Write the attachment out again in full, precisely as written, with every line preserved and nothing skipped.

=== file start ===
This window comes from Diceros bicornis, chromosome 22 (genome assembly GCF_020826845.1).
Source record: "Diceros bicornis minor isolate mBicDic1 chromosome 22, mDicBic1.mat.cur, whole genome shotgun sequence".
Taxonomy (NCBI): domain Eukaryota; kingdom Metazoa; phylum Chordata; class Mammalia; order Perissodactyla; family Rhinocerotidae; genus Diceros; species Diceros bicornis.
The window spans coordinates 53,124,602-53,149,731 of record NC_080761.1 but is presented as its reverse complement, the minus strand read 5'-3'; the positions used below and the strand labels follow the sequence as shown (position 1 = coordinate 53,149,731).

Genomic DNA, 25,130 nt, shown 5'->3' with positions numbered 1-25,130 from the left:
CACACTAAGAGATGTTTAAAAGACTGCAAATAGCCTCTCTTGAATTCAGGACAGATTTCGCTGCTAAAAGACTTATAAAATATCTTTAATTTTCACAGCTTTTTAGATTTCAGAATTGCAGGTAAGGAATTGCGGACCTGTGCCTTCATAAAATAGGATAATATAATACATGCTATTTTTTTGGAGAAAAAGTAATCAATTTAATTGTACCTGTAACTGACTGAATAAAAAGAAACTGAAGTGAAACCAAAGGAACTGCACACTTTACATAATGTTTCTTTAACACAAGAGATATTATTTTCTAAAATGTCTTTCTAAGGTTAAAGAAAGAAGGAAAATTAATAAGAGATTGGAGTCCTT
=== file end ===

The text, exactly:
This window comes from Diceros bicornis, chromosome 22 (genome assembly GCF_020826845.1).
Source record: "Diceros bicornis minor isolate mBicDic1 chromosome 22, mDicBic1.mat.cur, whole genome shotgun sequence".
Taxonomy (NCBI): domain Eukaryota; kingdom Metazoa; phylum Chordata; class Mammalia; order Perissodactyla; family Rhinocerotidae; genus Diceros; species Diceros bicornis.
The window spans coordinates 53,124,602-53,149,731 of record NC_080761.1 but is presented as its reverse complement, the minus strand read 5'-3'; the positions used below and the strand labels follow the sequence as shown (position 1 = coordinate 53,149,731).

Genomic DNA, 25,130 nt, shown 5'->3' with positions numbered 1-25,130 from the left:
CACACTAAGAGATGTTTAAAAGACTGCAAATAGCCTCTCTTGAATTCAGGACAGATTTCGCTGCTAAAAGACTTATAAAATATCTTTAATTTTCACAGCTTTTTAGATTTCAGAATTGCAGGTAAGGAATTGCGGACCTGTGCCTTCATAAAATAGGATAATATAATACATGCTATTTTTTTGGAGAAAAAGTAATCAATTTAATTGTACCTGTAACTGACTGAATAAAAAGAAACTGAAGTGAAACCAAAGGAACTGCACACTTTACATAATGTTTCTTTAACACAAGAGATATTATTTTCTAAAATGTCTTTCTAAGGTTAAAGAAAGAAGGAAAATTAATAAGAGATTGGAGTCCTT